AquaPots reduce nutrients and water usage as well, Manny explains, and these efficiency features save the grower money, and creates a marijuana growing situation that doesn’t have as much negative ecological impact because waste is greatly reduced.
This 50-50 combination provides sufficient oxygenation, but for added oxygen stimulus, the company makes a pump-driven AirDome that is placed at the bottom of each pot. The added oxygenation stimulates root growth which in turn stimulates above-ground growth, speeding up crop cycles and increasing yield.
What you should most remember about AutoPot gear is that depending on the plants’ growth phase, relative humidity, temperature, the type of grow lights, and other factors that influence water and nutrients intake, an AutoPot system with a sufficiently-sized reservoir can sustain plants for many days or even weeks with minimal attention given to watering and feeding.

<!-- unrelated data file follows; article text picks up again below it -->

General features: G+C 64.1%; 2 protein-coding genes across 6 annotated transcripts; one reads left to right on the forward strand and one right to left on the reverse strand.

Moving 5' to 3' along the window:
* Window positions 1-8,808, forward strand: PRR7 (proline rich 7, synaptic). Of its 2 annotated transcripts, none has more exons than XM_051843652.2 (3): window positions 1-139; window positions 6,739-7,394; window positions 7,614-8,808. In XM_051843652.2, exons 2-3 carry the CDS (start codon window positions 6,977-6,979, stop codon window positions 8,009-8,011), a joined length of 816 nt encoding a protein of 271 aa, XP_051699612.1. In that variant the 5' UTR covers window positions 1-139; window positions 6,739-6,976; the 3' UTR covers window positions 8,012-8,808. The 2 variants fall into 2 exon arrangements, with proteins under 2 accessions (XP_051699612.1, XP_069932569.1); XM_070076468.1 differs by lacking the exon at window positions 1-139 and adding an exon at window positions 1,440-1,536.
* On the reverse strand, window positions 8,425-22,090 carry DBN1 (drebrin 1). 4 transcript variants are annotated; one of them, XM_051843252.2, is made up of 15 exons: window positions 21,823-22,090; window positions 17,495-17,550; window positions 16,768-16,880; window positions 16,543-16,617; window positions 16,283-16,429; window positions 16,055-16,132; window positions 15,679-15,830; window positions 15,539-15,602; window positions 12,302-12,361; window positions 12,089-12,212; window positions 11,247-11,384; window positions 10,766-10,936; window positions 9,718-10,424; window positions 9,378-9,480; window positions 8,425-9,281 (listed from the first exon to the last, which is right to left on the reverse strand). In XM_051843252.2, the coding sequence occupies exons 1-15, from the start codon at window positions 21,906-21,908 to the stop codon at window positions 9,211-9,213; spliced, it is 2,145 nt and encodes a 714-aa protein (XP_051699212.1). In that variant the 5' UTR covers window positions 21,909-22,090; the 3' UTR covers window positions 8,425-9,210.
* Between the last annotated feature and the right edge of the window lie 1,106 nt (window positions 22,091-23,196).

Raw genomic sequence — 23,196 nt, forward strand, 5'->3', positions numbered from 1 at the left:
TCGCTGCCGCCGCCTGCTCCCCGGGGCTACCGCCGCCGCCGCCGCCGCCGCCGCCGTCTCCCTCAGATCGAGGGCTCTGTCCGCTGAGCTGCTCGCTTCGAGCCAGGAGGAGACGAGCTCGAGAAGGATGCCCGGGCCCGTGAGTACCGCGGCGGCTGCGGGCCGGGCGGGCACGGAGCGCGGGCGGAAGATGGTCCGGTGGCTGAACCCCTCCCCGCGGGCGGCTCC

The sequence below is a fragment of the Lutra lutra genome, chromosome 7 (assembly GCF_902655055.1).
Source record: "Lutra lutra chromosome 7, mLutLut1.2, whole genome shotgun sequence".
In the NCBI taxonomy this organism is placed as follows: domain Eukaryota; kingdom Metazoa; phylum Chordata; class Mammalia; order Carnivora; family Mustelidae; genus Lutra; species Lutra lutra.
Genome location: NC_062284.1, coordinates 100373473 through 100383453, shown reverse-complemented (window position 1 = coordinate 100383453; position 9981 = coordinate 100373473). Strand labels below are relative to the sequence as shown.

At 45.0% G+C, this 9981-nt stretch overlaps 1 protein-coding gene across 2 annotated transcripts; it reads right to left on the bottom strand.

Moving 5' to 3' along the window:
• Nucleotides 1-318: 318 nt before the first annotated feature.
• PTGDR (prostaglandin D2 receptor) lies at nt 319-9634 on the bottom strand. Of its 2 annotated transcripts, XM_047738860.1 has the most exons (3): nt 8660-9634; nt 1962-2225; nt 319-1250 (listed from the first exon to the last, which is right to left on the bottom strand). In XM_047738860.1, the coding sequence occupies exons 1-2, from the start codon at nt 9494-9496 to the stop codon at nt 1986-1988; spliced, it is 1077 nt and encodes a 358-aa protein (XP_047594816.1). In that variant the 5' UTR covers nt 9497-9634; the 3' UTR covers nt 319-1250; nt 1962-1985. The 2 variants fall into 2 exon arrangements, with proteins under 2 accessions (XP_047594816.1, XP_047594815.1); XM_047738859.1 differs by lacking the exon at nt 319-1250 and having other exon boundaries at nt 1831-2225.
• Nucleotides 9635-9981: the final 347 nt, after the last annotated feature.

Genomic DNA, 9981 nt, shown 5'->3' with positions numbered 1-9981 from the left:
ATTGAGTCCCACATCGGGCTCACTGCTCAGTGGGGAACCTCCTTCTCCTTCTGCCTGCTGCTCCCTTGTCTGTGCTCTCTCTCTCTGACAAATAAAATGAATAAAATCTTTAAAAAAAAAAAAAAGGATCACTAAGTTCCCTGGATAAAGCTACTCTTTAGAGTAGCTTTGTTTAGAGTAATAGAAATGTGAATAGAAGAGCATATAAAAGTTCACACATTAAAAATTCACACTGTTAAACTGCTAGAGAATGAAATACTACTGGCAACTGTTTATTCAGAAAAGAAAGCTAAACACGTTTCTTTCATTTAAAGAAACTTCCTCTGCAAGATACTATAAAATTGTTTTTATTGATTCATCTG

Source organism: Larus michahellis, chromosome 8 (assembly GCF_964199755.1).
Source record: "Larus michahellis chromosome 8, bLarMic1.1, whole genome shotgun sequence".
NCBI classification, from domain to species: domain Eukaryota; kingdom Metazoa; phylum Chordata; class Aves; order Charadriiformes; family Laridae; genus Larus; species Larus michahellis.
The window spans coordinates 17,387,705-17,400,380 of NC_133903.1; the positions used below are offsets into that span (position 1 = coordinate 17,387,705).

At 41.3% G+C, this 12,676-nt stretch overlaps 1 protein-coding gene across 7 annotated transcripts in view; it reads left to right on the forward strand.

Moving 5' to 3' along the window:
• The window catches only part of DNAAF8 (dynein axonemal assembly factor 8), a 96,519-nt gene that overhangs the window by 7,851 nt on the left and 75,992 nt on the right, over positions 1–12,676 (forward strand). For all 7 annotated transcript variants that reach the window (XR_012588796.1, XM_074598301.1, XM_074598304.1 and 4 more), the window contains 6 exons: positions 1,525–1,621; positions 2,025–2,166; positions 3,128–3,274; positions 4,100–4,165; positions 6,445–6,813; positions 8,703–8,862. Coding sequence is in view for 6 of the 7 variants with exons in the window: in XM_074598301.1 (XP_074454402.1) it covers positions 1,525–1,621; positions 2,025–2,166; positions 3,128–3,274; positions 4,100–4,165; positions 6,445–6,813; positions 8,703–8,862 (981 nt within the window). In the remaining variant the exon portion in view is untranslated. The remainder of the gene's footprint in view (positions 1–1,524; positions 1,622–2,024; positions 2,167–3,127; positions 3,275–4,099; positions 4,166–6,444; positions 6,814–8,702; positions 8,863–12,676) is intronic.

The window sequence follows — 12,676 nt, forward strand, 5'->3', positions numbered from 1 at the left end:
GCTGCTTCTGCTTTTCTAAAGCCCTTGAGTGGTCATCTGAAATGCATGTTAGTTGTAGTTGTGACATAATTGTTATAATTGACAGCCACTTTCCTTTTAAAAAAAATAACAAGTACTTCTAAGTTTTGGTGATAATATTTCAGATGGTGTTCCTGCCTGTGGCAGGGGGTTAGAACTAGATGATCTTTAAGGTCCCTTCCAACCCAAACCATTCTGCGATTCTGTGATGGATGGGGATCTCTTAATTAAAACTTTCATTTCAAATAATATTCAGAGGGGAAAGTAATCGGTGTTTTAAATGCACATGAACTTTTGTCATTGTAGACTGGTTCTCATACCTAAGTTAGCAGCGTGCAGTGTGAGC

Outdoor cannabis growers will also appreciate AutoPot WhitePots. Most plant pots including cloth pots are black, a color that absorbs heat from the sun and grow lights. Cannabis roots prefer a temperature of 20-22°C, but plants growing in black pots outdoors often experience sun-heated root zones a lot warmer than that. Too much heat in the root zone bakes roots, stresses plants, and slows or stops growth. AutoPot WhitePots avoid this problem, and range in size from 8.5L to 25L. These sturdy, reusable white pots are very popular in Saudi Arabia, Spain, the tropics and any other place where searing direct sun hits plant pots.
AutoPot automated, electricity-free watering and feeding system makes life easier for marijuana growers.